Photo above – Somewhere near Pokhara, Nepal in 1997. I hiked up in my Holland footy shirt with a Japanese friend to get a glimpse of the Himalaya. All we got to see were clouds.
This isn’t a post about outdoor life in Japan so if that’s what you were after feel free to move on. But if you’re an E.U. citizen, and I know some of you that visit this website are, then I’d like to say a few words.
On January 31st the U.K. left the E.U. and it has made me sad, ashamed, and angry. Since the referendum I haven’t known whether to feel proud or embarrassed to be British. In all honesty I usually feel both in equal measure. I know that most Brits are tolerant and decent and are open to diversity and multi-culturalism but occasionally some can get caught up in a wild national narrative based on misguided notions of colonial greatness and superiority. Reading this this morning highlights that and disgusts me but it seems like the view of a disgruntled and ignorant individual. At least I hope so. Of course, the E.U. isn’t perfect and there is obviously a viable case for the U.K. leaving and going alone and taking back control. But from a freedom of movement perspective I’m saddened.
In a few years from now I will have spent more than half my life outside the U.K. and thanks to the kindness, tolerance, and acceptance of people from around the world my life abroad has been a wonderful experience. It has been the experience of my life. My first overseas trip was to the Netherlands. My first trip overseas alone was Inter-railing across Europe when I was 17 (Germany, Hungary, the Czech Republic, Austria, Italy, France, Monaco, and Spain). I had no money, no life experience, just pure blissful ignorance from what I was getting myself into. I even tried walking into a Monaco casino as a smelly, skint, 17-year old backpacker and being politely turned away, when in all honesty I should have been laughed away at the door. But that freedom! It was new, it was exotic, it was an adventure. It was the adventure that started all the other adventures. Throughout my childhood my father was often away in Munich, Barcelona, Madrid, Milan, Paris, any number of places for his job as a long-haul lorry driver. Europe always had a presence. I announced to my classmates during a Spanish GCSE class when I was 14 that I would travel the world and have been to Australia within ten years (I went when I was 20). It was that Spanish class, and my teacher in particular, that opened my eyes to the wider world because he had been given the opportunity to travel to Spain, learn Spanish, return to the U.K. and educate us all on the possibilities of travel, global cooperation, and foreign experiences. After the year in Australia I wanted to fly straight to Amsterdam to look for work instead of back home simply because the E.U. allowed me that opportunity.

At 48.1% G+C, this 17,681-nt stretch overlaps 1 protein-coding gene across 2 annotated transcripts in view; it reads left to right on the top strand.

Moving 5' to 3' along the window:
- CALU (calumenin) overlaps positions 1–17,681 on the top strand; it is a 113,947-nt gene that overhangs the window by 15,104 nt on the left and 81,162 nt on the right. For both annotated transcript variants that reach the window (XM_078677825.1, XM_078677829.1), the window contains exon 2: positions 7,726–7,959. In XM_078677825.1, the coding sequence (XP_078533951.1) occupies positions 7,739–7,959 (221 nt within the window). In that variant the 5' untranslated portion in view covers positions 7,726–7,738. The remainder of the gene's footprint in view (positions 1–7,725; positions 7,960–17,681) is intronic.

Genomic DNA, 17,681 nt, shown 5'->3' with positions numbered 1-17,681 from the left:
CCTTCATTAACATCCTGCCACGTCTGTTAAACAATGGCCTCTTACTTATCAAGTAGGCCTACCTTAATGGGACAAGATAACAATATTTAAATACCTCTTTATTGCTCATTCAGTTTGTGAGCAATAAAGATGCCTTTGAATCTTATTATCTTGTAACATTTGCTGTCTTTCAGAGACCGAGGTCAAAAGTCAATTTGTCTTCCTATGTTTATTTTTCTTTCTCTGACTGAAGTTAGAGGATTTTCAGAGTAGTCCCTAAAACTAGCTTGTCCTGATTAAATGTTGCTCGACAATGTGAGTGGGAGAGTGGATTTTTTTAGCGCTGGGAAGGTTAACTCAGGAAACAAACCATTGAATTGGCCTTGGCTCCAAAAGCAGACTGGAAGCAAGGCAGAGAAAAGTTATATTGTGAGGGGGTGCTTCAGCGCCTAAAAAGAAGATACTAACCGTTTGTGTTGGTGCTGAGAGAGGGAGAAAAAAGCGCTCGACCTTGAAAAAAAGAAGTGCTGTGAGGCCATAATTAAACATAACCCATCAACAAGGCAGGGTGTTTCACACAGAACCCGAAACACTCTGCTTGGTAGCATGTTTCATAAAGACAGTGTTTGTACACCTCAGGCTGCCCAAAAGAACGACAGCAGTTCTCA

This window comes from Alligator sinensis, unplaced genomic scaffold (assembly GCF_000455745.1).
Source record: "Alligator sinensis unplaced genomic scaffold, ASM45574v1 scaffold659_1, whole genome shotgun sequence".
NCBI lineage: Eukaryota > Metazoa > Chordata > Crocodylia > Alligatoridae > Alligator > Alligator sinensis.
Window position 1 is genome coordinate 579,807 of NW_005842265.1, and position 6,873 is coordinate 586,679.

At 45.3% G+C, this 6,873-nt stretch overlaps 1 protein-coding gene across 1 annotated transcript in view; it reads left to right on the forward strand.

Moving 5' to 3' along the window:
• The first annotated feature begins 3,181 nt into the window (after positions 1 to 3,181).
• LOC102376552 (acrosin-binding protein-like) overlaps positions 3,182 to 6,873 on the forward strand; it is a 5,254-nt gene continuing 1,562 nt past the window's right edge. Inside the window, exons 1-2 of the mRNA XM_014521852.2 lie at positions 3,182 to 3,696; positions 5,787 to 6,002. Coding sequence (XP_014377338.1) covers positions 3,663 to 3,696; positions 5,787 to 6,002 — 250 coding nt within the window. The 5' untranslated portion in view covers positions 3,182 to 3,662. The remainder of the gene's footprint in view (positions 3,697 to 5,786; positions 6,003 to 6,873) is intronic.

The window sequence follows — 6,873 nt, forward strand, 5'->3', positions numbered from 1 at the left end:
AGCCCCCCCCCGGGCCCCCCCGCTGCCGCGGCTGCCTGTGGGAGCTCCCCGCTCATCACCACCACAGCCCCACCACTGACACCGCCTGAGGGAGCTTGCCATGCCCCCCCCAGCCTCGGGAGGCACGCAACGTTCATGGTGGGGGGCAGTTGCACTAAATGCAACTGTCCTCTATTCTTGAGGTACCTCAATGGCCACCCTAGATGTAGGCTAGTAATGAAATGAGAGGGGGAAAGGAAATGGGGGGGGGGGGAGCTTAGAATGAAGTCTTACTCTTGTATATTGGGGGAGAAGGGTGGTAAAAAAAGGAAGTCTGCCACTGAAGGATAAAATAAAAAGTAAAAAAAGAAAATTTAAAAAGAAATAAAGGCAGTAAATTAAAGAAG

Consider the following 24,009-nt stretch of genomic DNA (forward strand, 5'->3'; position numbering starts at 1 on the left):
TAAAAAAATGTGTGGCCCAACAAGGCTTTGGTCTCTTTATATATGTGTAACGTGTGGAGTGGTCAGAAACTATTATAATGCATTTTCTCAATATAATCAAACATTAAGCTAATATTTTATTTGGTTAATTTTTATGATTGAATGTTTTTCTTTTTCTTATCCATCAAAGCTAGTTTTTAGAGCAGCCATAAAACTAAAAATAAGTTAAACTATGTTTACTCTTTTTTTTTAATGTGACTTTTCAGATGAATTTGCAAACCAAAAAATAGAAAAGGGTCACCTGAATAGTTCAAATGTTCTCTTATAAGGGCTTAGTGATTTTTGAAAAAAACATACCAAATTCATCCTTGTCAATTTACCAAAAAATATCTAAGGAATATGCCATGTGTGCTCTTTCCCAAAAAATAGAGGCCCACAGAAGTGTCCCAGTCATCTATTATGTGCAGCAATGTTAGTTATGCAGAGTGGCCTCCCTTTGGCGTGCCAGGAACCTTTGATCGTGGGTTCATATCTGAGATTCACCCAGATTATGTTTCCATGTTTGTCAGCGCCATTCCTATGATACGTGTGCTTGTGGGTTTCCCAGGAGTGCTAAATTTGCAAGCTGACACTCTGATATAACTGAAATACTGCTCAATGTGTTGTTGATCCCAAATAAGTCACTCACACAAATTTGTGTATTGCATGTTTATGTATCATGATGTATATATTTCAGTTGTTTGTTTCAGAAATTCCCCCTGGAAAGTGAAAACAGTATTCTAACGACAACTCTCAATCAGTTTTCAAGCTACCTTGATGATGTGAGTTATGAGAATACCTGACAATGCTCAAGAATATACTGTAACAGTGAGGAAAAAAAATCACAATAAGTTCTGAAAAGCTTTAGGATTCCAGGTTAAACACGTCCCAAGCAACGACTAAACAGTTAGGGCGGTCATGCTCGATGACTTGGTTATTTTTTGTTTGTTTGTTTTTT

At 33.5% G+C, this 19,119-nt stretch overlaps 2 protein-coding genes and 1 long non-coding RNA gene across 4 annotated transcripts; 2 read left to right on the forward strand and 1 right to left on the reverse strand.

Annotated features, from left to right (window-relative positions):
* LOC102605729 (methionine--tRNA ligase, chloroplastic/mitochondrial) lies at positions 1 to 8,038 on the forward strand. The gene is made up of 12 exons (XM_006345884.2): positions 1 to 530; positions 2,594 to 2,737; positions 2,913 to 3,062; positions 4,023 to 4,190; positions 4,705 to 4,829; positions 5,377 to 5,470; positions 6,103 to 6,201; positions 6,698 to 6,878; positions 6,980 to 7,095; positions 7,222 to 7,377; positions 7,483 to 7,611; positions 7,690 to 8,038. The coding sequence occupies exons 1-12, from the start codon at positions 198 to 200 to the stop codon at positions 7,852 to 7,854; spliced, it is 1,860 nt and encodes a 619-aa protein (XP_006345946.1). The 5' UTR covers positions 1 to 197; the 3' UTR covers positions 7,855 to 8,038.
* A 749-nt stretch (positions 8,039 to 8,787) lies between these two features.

If it wasn’t for the E.U. planting those seeds of freedom, global togetherness and mutual understanding then this website, my life in Japan – everything – would probably have been different.